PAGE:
9 Ways to Take a Bite Out of Pet Bills

pet-bills

I recently spent $1,500 on my cat, Puck. He’s got cancer, and this is the third time in 10 years he’s had major surgery.

Total bills so far: nearly $10,000.

Shocked? Don’t be. It’s not just the cost of human health care that’s getting out of control. So is the cost of veterinary care.

From a 2015 Washington Post article:

According to a 2011 report by the American Pet Products Association, the cost of routine and surgical vet visits has risen 47% for dogs and 73% for cats over the past decade. Pet owners spent about $8 billion on vet care in 2000; by 2013, that figure climbed to more than $14 billion.

So what will you do if the cost of caring for your furry friend gets beyond your reach?

Fortunately, you have many options, from vet schools to animal welfare organizations. Here are nine tips.

1. Look for Lower-Cost Alternatives

Local animal welfare organizations, rescue groups and shelters often offer low-cost vaccinations, spaying and neutering, as well as other routine care.

To find animal shelters and pet rescue groups in your area, you can go to sites like Petfinder.com or check the low-cost programs through the ASPCA.

2. Try a Vet School

Veterinary school services are typically cheaper than vet clinics and animal hospitals. While procedures are performed by students, they are usually supervised by a vet.

Check out the American Veterinary Medical Association’s list of accredited veterinary colleges for a location near you.

3. Shop Around

Vet prices can vary widely. For example, when I was looking for a new veterinarian, I called six different clinics. The base cost of a visit ranged from $35 to $75.

So, check around. Prices can depend on the clinic’s location, its equipment costs, and even the student loan debt of the vet.

4. Ask Your Vet for Help

If your pet needs an expensive medical treatment, or you’re struggling to cover the cost of care, discuss the situation with your veterinarian. Many vets offer payment plans or discounts to their steady clients.

5. Find a Charity

If your vet can’t help and you can’t afford an expensive and necessary medical procedure, you may be able to get help from a charity.

The Humane Society has a list of charities, some of which help with the cost of life-saving medical care for pets.

6. Look for Cheaper Prescriptions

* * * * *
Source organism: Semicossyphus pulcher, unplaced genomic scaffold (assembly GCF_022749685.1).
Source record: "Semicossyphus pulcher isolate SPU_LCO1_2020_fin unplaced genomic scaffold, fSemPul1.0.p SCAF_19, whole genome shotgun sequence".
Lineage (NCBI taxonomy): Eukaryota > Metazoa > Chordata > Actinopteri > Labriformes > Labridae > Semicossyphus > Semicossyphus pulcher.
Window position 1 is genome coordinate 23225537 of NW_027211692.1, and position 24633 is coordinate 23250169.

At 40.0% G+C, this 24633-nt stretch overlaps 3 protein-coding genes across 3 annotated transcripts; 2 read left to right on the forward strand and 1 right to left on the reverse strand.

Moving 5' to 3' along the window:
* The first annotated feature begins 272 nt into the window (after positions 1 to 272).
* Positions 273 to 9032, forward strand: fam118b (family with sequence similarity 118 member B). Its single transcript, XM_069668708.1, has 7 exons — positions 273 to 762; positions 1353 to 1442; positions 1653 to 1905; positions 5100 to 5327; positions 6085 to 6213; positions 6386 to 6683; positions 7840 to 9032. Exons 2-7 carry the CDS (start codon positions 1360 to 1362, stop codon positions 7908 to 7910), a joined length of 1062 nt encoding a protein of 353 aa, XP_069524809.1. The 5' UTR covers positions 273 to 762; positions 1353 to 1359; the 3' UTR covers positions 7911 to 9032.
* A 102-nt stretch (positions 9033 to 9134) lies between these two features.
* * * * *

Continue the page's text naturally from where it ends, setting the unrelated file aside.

If you’re buying prescription medication directly from your vet, you may be overpaying. Compare prices online at sites like PetCareRX, Doctors Foster and Smith, and 1-800-PetMeds to see if you can find the same medication elsewhere for less.

Be careful when buying pet medications online, and deal only with reputable sites. You can find cautions from the U.S. Food and Drug Administration regarding what should make you suspicious about the quality of medications.

You may be able to get generic pet meds for $4 at stores like Target and Kroger. Finally, if you don’t want to stop going through your vet, ask if he or she will match the best price you find elsewhere.

7. Keep an Eye Out for Specials

Just like human-centered businesses, vets often offer specials. My vet has offered a 20% discount for new patients and $25 off dental cleanings.

Be sure to check out veterinary websites and social media accounts for deals.

8. Be Proactive to Protect Your Pet’s Health

Take steps and precautions to reduce your pet’s chances of requiring expensive medical care. For example, the American Humane Association recommends spaying or neutering your pets:

Spaying females prior to their first heat cycle nearly eliminates the risk of breast cancer and totally prevents uterine infections and uterine cancer. Neutering males prevents testicular cancer and enlargement of the prostate gland, and greatly reduces their risk for perianal tumors.

Other tips include:

  • Getting Wellness Checkups: Prevention is always better (and cheaper) than a cure. Make sure your pets get annual wellness exams. Keep up with the vaccination schedule, and discuss heartworm prevention with your vet.
  • Pet-Proofing Your Home: Keep dangerous foods out of reach of pets and avoid bringing toxic plants into the house. You can check out the ASPCA’s list of people food your pets shouldn’t have and its toxic and nontoxic plants database.

9. Compare Treatments

If your pet has a serious medical condition, the most expensive treatment may not be the best course of action. Consumer Reports recommends that you ask your vet about treatment options and cost, as well as the likely prognosis for your pet.

Careful financial planning can help you avoid letting your pets ruin your bank account or your credit score. (You can see how your pet budget is having an impact on your credit by viewing two of your credit scores for free on Credit.com.)

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